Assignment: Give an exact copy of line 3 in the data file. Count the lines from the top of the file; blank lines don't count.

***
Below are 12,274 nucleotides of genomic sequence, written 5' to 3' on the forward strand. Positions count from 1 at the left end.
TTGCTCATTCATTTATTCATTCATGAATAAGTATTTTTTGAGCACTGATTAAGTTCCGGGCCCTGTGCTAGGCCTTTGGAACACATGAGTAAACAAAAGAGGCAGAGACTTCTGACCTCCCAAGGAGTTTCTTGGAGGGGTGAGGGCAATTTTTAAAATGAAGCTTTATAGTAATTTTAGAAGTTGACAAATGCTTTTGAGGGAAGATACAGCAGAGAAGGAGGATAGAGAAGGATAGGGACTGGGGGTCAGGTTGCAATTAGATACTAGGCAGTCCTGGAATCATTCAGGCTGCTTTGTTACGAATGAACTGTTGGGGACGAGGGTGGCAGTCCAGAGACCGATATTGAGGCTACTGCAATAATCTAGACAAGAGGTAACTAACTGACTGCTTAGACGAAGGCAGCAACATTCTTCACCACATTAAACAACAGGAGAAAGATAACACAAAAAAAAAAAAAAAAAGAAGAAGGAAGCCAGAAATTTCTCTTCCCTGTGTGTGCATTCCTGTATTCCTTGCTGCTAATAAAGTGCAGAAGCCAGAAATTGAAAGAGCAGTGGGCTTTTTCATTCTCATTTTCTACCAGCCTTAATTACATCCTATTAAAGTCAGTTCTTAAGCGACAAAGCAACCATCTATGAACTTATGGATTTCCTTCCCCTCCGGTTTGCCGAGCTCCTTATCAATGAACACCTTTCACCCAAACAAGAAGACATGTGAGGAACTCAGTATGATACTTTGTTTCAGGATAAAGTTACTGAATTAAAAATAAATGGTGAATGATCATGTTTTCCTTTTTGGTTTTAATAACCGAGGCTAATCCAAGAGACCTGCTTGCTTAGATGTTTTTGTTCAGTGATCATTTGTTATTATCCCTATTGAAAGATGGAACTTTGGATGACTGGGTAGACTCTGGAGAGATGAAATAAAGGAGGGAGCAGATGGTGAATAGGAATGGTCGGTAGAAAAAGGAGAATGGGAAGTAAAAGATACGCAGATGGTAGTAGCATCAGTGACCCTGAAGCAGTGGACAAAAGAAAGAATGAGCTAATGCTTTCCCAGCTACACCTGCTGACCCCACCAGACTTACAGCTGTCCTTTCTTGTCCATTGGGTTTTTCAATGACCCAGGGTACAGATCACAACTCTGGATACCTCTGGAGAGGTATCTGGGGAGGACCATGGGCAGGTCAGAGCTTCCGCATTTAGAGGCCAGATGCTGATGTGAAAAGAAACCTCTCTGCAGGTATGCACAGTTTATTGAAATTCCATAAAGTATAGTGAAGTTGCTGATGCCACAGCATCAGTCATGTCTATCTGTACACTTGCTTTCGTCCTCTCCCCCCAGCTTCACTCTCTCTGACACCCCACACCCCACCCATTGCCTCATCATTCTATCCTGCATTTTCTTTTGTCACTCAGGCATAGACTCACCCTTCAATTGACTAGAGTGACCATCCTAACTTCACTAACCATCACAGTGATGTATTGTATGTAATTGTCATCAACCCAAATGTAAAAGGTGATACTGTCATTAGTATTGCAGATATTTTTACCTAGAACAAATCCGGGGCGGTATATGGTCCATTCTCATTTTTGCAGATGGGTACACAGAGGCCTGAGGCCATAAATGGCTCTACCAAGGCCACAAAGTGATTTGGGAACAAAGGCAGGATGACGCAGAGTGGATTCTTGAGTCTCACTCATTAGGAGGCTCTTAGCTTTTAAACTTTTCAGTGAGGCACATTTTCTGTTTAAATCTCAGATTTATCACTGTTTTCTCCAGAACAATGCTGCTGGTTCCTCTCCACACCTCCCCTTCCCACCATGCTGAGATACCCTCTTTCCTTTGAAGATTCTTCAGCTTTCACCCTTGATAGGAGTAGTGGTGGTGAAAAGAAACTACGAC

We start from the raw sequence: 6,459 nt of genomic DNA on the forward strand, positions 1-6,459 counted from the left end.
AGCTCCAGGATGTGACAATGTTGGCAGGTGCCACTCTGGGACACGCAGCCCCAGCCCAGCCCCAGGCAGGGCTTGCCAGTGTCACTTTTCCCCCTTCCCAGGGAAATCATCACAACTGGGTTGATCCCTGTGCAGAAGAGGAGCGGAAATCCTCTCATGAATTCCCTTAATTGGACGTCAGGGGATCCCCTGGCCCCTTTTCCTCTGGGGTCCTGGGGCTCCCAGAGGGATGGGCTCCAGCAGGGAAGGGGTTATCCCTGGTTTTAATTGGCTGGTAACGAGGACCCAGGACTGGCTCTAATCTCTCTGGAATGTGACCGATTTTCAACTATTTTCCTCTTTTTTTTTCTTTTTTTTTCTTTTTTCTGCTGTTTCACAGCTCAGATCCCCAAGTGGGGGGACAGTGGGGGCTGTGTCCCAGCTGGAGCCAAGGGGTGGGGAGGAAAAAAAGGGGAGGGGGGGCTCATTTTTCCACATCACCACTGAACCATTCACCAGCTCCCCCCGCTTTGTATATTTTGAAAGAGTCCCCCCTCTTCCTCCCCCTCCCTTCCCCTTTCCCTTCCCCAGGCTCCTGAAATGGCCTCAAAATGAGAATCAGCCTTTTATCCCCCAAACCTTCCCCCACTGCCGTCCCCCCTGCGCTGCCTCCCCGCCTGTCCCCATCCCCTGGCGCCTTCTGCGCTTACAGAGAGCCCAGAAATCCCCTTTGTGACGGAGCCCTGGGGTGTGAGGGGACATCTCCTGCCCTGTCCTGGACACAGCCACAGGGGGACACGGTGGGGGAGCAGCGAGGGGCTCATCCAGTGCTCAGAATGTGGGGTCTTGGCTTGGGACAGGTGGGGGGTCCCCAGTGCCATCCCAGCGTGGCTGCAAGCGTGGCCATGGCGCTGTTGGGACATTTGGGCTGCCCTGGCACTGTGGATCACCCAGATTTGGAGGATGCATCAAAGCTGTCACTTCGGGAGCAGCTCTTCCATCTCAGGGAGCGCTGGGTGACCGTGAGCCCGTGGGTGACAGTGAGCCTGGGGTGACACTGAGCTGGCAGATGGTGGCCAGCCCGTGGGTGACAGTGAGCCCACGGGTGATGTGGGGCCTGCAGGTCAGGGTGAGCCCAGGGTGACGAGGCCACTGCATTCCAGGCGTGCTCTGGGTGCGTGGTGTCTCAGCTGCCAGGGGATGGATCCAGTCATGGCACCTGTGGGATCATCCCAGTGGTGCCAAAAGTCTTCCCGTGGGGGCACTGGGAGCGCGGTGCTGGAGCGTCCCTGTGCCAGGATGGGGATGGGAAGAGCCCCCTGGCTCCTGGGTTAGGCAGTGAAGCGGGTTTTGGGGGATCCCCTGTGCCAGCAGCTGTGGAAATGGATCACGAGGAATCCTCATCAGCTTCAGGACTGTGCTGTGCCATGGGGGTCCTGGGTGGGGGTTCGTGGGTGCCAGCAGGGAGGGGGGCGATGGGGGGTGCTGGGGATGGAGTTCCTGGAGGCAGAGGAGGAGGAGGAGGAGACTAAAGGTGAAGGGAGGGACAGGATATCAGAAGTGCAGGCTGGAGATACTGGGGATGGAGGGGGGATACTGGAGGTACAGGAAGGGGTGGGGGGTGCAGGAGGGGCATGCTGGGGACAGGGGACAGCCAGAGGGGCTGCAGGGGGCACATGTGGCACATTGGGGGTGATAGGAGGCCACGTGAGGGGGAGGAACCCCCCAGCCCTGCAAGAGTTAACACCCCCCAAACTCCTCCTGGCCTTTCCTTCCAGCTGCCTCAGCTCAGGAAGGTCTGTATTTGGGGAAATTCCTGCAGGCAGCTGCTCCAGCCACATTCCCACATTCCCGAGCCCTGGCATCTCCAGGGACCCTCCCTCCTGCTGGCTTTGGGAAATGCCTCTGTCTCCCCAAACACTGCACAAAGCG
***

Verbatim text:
We start from the raw sequence: 6,459 nt of genomic DNA on the forward strand, positions 1-6,459 counted from the left end.